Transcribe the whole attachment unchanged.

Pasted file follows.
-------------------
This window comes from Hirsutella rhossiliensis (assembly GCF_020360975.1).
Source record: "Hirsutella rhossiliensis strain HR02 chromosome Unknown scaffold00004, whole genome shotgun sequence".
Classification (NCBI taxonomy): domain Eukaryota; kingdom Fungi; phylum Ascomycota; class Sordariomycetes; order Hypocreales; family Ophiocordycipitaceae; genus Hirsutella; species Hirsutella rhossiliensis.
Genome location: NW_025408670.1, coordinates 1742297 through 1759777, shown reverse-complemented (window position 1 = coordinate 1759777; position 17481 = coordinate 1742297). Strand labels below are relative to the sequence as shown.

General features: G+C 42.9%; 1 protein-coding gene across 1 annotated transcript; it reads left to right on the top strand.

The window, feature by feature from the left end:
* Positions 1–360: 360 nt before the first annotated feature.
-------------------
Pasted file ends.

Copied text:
This window comes from Hirsutella rhossiliensis (assembly GCF_020360975.1).
Source record: "Hirsutella rhossiliensis strain HR02 chromosome Unknown scaffold00004, whole genome shotgun sequence".
Classification (NCBI taxonomy): domain Eukaryota; kingdom Fungi; phylum Ascomycota; class Sordariomycetes; order Hypocreales; family Ophiocordycipitaceae; genus Hirsutella; species Hirsutella rhossiliensis.
Genome location: NW_025408670.1, coordinates 1742297 through 1759777, shown reverse-complemented (window position 1 = coordinate 1759777; position 17481 = coordinate 1742297). Strand labels below are relative to the sequence as shown.

General features: G+C 42.9%; 1 protein-coding gene across 1 annotated transcript; it reads left to right on the top strand.

The window, feature by feature from the left end:
* Positions 1–360: 360 nt before the first annotated feature.